Saskia van Heugten is a very accomplished vocalist. She hits her targets with perfection and despite the dense production, she comes across very well, sitting between all other areas of this record and keeping them together like glue. Her performance is what will stand out, in fact. Especially when she seems to implement growled vocals into the soundscapes. Her voice isn’t suited to growled vocals, so they don’t come across particularly well, though these are thankfully very sparse so, for the most part, she does seduce the listener with melody and subtly moving beauty in her voice. Usually, when bands employ a female vocalist, she is the one who carries the band towards their destinations and is usually what draws in the crowds. In terms of the mainstream, which I wouldn’t say this falls in to, it also helps if the vocalist is “attractive” by the standards of the mainstream fans and critics of the mainstream. I often find fans who like female vocalists to be shallow, usually resulting in compliments of her looks and some loosely positive opinions about her vocal performances.

Does it matter, or even affect the music if the vocalist is good looking? Not in the slightest. I don’t even know what Saskia van Heugten looks like! From the picture on the bands profile, I can’t really see her, or the other musicians, but once again, its easy to see that she is the center of everyone’s attention as she stands seductively with her hands on her birthing hips, probably with a glow and a slight hint of “I want YOU, baby” in her eyes. I find it awfully clichéd when bands make the female most prominent in photos and such as it does seem to be a ploy on the part of the band to sell records through sex. After all, it sells, right? However, I’m not going to judge this band too harshly based on that idea because, after all, the additional information does state that she is a founding member of this band, alongside bassist, Pol Bannier. So, aside from these issues, there are a few problems with this record, ‘Hour of Joy’, which doesn’t sound particularly joyous or jovial at all. I’m unaware of the lyrical themes, so I cannot comment on what the songs are actually about, but I can make my own assumptions based on the lyrical content itself. The songs sound hopeful, given the upbeat style the guitars take and how the keyboards/synths lean towards the symphonic.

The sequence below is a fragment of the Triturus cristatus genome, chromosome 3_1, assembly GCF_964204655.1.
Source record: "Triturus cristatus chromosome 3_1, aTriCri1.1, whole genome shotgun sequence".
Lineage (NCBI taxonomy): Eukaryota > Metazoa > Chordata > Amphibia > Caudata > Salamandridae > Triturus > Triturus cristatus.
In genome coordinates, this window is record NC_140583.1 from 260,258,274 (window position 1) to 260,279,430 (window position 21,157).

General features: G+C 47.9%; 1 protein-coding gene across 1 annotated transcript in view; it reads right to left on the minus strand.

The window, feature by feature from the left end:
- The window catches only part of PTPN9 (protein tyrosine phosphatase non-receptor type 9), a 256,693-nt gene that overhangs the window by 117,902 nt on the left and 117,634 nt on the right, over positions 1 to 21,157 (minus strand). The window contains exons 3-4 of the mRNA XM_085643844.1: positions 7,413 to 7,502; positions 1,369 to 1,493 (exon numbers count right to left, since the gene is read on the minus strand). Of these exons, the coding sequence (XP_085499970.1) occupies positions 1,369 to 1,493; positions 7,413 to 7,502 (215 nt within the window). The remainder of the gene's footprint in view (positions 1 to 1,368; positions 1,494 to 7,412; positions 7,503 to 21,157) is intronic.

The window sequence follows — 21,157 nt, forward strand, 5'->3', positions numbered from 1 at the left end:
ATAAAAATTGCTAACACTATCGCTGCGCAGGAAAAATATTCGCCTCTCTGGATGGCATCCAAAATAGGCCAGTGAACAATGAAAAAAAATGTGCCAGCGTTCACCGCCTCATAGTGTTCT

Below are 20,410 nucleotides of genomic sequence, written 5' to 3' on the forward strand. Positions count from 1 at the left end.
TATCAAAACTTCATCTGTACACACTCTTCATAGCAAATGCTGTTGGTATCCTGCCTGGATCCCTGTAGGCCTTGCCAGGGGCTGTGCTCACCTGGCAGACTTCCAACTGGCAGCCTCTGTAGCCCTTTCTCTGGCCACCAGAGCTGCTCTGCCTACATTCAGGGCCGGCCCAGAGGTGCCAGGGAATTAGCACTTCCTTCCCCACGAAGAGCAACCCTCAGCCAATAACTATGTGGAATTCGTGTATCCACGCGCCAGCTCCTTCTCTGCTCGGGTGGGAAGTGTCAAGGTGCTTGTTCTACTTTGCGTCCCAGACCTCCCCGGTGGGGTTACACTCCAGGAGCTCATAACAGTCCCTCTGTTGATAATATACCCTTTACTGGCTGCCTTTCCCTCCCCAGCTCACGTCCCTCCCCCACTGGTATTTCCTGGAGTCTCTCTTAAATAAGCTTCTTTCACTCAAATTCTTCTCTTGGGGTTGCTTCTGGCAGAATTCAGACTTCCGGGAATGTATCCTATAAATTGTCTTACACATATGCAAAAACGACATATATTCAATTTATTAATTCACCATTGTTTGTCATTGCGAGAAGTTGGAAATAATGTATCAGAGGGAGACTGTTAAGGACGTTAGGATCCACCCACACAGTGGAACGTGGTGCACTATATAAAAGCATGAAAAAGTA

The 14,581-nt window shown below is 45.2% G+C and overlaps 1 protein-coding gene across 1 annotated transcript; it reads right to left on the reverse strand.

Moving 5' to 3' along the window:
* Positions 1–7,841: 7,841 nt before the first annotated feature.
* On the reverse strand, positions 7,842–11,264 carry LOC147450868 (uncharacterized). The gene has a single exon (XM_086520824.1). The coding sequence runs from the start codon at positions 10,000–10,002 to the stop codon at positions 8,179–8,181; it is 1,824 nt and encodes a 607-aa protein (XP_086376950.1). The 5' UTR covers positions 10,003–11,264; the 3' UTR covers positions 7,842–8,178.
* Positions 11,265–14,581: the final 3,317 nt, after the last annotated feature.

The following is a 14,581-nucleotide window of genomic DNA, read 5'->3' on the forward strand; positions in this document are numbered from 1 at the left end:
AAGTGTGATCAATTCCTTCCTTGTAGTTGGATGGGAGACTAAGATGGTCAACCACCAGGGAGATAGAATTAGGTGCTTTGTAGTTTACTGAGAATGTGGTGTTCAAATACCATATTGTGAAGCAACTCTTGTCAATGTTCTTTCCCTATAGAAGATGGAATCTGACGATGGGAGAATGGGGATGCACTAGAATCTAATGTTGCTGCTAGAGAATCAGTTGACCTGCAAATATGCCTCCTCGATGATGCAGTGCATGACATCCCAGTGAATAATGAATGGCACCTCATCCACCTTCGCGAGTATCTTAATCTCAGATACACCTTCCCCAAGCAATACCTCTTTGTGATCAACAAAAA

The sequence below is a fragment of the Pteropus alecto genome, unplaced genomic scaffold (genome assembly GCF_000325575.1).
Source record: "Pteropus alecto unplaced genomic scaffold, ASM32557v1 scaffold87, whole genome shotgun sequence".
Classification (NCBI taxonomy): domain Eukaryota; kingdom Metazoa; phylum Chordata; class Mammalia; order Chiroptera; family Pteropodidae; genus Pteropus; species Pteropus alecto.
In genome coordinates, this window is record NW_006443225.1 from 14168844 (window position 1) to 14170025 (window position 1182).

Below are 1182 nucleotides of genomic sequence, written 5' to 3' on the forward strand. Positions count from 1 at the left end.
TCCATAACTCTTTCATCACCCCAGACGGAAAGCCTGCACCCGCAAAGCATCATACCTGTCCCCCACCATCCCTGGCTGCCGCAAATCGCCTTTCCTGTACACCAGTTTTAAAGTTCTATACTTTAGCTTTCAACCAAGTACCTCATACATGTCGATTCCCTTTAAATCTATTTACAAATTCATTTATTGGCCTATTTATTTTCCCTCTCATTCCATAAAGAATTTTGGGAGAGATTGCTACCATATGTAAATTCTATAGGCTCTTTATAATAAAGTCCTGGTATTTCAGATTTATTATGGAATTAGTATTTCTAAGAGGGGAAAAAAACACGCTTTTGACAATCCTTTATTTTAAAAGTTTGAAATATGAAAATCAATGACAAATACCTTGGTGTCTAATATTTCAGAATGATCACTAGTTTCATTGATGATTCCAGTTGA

These culminate in a sadness that sparks a more positive opinion. Songs like ‘Captured By The Colour Of Faith’ exhibit these ideas with prestige and suitable prowess, though they don’t truly stand out as being brilliant and memorable. The production has a tendency to ruin some of the areas of the instrumentation, like some of the subtle synths that build up the core of the songs and don’t like to highlight all areas at once, only highlighting some areas at a time with hints of experimentation and majesty. ‘Perception of Feelings’ is a good example of this. The combination of the guitars and the piano based music is good and resonates a positive feeling around the room, but doesn’t combine well with other areas all at once, like the bass and vocals. There is a feeling Morning would be suited to a less experimental style and given that they don’t proceed to bash styles together, they might sound more convincing in their portrayal. This record, ‘Hour of Joy’ is a suitable debut that hints at a decent career, but there are elements that need to be worked on if future accomplishments are to be successfully achieved.